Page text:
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Oncology Ambula...
Cook Power PICC

Is anyone using Cook's Power PICC? Does anyone have any knowledge about this product? Feedback, please?

Thanks, Karen

Oncology Ambula...
I am beginning to think that

I am beginning to think that no one is using this type of PICC! Has anyone seen or at least tried this PICC??????


Karen McKeon Williford RN, CRNI

They just got 510K approval
They just got 510K approval for it in December 2007--I do not think it is available on the market as yet.  Have you seen it?
Oncology Ambula...
Yes, it is available and I
Yes, it is available and I have seen it. I may have the opportunity to try it this week!!

Karen McKeon Williford RN, CRNI

Great!  What are they
Great!  What are they calling it?  You will have to post what you think of it!  Tell us all about it--including the cost!  Thanks
casey schutte
The new COOK power
The new COOK power injectable PICC is called Turbo-JeCT. It first became available in late December. It is available in 5fr and 4f. Cost wise it is about the same as the other available power injectables on the market.
Kevin Travis Flint
I recently read an article

I recently read an article in the Journal of Clinical Oncology , Aug 2004. Long -Term Silicone Catheters Impregnated With Minocycline and Rifampin Decrease Rates of Catheter-Related Bloodstream infection in Cancer Patients: A Prospective Randomized Clinical Trial.At MD Anderson Cancer Center, the study is compelling enough that I asked, why am I not using these catherters?  Is there anyone out there that is using them?  There were no companies or products identified by brand in this study.


The catheter is the Cook
The catheter is the Cook Spectrum PICC. It is silicone, and has the fragility that all silicone PICCs had.  That is why there are not many hospitals using them.  The article was cowritten by the inventors of the Spectrum technology, who work at MD Anderson.  Not exacty an objective review.  M R catheters have good action against some types of infections, but absolutely no protection against candida albicans, which has a 40% mortality rate.  So, it is hardly an answer for infection protection.  Many people feel using a Biopatch is a better option, without having to give up the durability of polyurethane.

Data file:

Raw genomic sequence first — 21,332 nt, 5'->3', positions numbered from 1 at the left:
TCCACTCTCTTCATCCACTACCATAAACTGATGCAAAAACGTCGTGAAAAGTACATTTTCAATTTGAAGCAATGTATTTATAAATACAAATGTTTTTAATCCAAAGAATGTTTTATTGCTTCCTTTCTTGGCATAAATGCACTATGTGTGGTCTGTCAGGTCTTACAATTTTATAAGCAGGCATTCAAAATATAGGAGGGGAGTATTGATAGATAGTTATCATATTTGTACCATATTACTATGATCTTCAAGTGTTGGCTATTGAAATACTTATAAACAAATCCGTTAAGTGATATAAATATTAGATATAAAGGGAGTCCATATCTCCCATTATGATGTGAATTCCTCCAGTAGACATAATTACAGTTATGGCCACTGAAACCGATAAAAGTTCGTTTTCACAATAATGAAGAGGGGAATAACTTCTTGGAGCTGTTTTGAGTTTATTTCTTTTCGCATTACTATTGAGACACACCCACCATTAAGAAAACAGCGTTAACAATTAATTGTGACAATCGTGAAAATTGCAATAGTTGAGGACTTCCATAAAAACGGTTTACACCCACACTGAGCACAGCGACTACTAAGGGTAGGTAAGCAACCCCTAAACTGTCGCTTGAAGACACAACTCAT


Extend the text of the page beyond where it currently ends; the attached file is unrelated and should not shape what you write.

Kevin Travis Flint
Are silicone catheters that
Are silicone catheters that unstable?  In the study the three catheter related blood stream infections were caused by Candida parapsilosis, Klebsiella pneumonia and Cirobacter species.  Are these common in central line blood stream infections?
casey schutte
In reference to Candida

In reference to Candida albicans you may want to do a little more research. The spectrum is highly effective against this bug. Also studies on Spectrum range from 93 to 2006. And not all are done by Raad and Darouiche. Also, you may want to look into articles done by Maki on CRBSI's. Do a bit of research on your own and then make the decison for yourself Kevin.

Also silicon catheters are no more unstable than polyurethan. If that were the case, much like other technology, silicone would have long been passed to the wayside in virtually every medical setting.

You're right Casey.  They

You're right Casey.  They are not all by Raad and Darouiche.  I found a few that weren't.

 Wright, et al, Clinical Intensive Care, 2001 - "antibiotic central lines were not associated with any benefit in this critically ill patient population.  They were associated with increased candida colonization and the development of rifampin resistance to Staphylococcus epidermidis".   Partially funded Cook Canada.